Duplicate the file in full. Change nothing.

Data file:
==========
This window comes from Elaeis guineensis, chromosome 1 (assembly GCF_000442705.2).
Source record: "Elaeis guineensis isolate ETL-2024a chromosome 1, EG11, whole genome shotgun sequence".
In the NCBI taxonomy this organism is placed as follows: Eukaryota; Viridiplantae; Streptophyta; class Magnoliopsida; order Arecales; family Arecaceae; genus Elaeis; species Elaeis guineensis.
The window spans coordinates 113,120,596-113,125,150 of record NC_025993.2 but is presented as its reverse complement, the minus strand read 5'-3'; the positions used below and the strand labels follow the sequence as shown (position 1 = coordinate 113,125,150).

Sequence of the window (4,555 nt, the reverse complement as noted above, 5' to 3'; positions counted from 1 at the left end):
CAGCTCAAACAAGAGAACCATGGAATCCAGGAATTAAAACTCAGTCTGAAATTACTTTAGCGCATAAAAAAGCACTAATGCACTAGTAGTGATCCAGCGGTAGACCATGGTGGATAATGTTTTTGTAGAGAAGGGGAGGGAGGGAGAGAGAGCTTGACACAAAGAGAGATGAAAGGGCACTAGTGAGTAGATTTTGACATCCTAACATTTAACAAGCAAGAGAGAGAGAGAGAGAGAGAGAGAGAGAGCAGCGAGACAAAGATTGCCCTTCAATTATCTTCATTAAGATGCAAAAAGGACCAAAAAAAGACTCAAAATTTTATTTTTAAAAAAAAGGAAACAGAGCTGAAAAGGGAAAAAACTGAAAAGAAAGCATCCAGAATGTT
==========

This window comes from Elaeis guineensis, chromosome 1 (assembly GCF_000442705.2).
Source record: "Elaeis guineensis isolate ETL-2024a chromosome 1, EG11, whole genome shotgun sequence".
In the NCBI taxonomy this organism is placed as follows: Eukaryota; Viridiplantae; Streptophyta; class Magnoliopsida; order Arecales; family Arecaceae; genus Elaeis; species Elaeis guineensis.
The window spans coordinates 113,120,596-113,125,150 of record NC_025993.2 but is presented as its reverse complement, the minus strand read 5'-3'; the positions used below and the strand labels follow the sequence as shown (position 1 = coordinate 113,125,150).

Sequence of the window (4,555 nt, the reverse complement as noted above, 5' to 3'; positions counted from 1 at the left end):
CAGCTCAAACAAGAGAACCATGGAATCCAGGAATTAAAACTCAGTCTGAAATTACTTTAGCGCATAAAAAAGCACTAATGCACTAGTAGTGATCCAGCGGTAGACCATGGTGGATAATGTTTTTGTAGAGAAGGGGAGGGAGGGAGAGAGAGCTTGACACAAAGAGAGATGAAAGGGCACTAGTGAGTAGATTTTGACATCCTAACATTTAACAAGCAAGAGAGAGAGAGAGAGAGAGAGAGAGAGAGCAGCGAGACAAAGATTGCCCTTCAATTATCTTCATTAAGATGCAAAAAGGACCAAAAAAAGACTCAAAATTTTATTTTTAAAAAAAAGGAAACAGAGCTGAAAAGGGAAAAAACTGAAAAGAAAGCATCCAGAATGTT